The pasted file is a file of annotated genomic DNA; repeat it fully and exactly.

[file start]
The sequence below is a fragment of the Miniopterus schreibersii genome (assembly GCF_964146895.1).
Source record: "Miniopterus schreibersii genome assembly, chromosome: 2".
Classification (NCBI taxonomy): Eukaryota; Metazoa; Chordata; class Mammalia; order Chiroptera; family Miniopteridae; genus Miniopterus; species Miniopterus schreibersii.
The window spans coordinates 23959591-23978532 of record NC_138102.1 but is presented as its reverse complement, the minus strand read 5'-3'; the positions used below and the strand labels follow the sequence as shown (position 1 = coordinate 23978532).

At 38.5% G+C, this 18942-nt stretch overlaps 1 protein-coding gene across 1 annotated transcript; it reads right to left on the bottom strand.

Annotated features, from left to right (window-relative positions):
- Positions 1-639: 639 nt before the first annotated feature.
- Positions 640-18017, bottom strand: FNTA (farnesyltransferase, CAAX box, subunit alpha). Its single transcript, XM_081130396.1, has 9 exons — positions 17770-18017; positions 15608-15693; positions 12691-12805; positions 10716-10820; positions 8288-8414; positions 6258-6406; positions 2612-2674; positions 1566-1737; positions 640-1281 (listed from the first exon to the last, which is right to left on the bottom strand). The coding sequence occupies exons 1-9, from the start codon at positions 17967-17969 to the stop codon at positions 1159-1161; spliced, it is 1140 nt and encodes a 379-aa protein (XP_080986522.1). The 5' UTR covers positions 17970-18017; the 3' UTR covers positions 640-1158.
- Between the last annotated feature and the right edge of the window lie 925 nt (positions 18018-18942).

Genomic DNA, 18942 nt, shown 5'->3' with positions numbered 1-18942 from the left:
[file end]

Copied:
The sequence below is a fragment of the Miniopterus schreibersii genome (assembly GCF_964146895.1).
Source record: "Miniopterus schreibersii genome assembly, chromosome: 2".
Classification (NCBI taxonomy): Eukaryota; Metazoa; Chordata; class Mammalia; order Chiroptera; family Miniopteridae; genus Miniopterus; species Miniopterus schreibersii.
The window spans coordinates 23959591-23978532 of record NC_138102.1 but is presented as its reverse complement, the minus strand read 5'-3'; the positions used below and the strand labels follow the sequence as shown (position 1 = coordinate 23978532).

At 38.5% G+C, this 18942-nt stretch overlaps 1 protein-coding gene across 1 annotated transcript; it reads right to left on the bottom strand.

Annotated features, from left to right (window-relative positions):
- Positions 1-639: 639 nt before the first annotated feature.
- Positions 640-18017, bottom strand: FNTA (farnesyltransferase, CAAX box, subunit alpha). Its single transcript, XM_081130396.1, has 9 exons — positions 17770-18017; positions 15608-15693; positions 12691-12805; positions 10716-10820; positions 8288-8414; positions 6258-6406; positions 2612-2674; positions 1566-1737; positions 640-1281 (listed from the first exon to the last, which is right to left on the bottom strand). The coding sequence occupies exons 1-9, from the start codon at positions 17967-17969 to the stop codon at positions 1159-1161; spliced, it is 1140 nt and encodes a 379-aa protein (XP_080986522.1). The 5' UTR covers positions 17970-18017; the 3' UTR covers positions 640-1158.
- Between the last annotated feature and the right edge of the window lie 925 nt (positions 18018-18942).

Genomic DNA, 18942 nt, shown 5'->3' with positions numbered 1-18942 from the left: